Editor's note: This is a transcript of the audio file.
Should you apply for Social Security benefits at age 62? I'm Barbara Whelehan with the Bankrate.com Personal Finance Minute.
The decision on when to begin drawing Social Security benefits is a personal one. If your health is compromised or you lost your job, it may be necessary to begin drawing benefits at your earliest opportunity, which generally is age 62. But if you're healthy and you enjoy working, it behooves you to consider delaying benefits.
According to the Social Security Administration, if you live to the average life expectancy, your lifetime benefits will be about the same no matter when you begin receiving benefits. So naturally, if you start early, the amount you get will be reduced because you'll be drawing benefits longer than if you wait.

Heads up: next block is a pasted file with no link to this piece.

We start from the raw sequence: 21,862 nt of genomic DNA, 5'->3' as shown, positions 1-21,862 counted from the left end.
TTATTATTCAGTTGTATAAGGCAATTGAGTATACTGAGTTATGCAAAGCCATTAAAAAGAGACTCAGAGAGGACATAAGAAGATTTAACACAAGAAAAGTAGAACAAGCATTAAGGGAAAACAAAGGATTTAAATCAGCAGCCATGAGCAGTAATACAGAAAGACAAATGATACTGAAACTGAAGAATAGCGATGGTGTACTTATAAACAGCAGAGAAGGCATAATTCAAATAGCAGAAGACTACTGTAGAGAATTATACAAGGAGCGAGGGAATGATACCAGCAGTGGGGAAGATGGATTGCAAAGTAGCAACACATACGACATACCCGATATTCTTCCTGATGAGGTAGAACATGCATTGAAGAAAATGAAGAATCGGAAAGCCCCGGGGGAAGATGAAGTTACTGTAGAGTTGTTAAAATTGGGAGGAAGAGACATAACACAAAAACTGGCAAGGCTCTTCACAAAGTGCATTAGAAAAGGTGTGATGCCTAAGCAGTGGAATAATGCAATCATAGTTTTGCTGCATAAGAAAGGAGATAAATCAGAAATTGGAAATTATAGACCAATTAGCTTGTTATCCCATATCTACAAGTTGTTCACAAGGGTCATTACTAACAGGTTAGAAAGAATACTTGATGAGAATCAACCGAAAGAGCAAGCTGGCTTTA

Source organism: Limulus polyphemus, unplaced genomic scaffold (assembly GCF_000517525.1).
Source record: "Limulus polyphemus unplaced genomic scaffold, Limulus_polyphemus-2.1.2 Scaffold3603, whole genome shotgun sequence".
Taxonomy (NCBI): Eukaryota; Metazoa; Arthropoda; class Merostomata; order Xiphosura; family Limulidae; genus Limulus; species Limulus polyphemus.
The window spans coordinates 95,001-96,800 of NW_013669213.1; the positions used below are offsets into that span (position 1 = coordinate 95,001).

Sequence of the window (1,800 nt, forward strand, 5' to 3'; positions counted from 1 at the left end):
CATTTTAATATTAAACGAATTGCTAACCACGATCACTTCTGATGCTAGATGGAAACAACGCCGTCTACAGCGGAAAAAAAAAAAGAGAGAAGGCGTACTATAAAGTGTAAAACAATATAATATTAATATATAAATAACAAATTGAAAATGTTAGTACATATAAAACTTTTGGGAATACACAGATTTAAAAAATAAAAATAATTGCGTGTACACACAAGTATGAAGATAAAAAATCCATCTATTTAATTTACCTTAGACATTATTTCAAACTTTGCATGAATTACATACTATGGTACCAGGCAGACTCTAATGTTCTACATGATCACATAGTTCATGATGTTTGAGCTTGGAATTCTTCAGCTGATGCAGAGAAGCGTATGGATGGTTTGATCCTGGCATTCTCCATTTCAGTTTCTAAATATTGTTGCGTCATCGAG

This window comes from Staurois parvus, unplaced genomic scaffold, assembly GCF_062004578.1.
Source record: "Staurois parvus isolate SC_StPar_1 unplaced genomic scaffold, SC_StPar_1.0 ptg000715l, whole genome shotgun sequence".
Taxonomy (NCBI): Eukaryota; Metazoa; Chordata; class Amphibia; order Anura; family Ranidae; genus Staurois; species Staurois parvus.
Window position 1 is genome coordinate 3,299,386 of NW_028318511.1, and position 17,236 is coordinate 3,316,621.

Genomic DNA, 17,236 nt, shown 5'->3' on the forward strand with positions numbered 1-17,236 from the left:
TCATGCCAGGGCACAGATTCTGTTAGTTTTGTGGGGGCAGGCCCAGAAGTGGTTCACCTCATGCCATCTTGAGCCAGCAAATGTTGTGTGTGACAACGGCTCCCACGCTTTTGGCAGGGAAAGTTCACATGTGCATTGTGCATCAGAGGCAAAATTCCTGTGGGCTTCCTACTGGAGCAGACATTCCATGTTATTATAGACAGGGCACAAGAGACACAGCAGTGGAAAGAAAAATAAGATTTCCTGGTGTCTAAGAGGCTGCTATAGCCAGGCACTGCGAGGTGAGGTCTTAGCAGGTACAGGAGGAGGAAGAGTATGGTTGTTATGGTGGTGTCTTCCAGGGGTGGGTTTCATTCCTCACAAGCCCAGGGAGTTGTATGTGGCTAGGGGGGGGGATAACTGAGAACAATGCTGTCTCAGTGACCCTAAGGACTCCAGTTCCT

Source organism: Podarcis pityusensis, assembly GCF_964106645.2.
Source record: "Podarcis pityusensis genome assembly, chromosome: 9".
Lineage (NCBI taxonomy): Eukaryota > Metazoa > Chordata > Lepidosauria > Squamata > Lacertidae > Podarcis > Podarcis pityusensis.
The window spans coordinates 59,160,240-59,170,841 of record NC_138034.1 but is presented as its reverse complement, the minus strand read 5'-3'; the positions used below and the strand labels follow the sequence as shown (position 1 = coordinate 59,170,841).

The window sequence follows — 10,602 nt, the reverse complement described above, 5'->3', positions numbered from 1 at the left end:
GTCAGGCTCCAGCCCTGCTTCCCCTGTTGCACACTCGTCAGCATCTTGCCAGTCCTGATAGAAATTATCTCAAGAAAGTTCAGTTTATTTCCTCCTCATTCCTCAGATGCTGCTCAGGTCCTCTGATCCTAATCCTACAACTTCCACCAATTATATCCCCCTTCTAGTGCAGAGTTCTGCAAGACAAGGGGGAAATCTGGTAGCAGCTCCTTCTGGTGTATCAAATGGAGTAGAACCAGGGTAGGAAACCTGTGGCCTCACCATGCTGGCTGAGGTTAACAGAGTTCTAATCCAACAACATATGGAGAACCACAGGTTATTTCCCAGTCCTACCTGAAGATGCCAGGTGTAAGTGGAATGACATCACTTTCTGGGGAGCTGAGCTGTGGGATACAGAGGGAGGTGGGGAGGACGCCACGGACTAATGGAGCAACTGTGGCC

For example, let's say you're entitled to $1,000 at age 66 when you reach full retirement age. At age 62, your benefit amount would be $750. If you wait to age 70, your benefit amount would be $1,320.
Your decision depends on a number of factors, such as whether longevity runs in your family and how much money you have saved up for retirement. After all, Social Security isn't intended to replace the income you make in your working years. It's supposed to prevent you from falling into poverty.
For more information about Social Security and retirement, visit Bankrate.com. I'm Barbara Whelehan.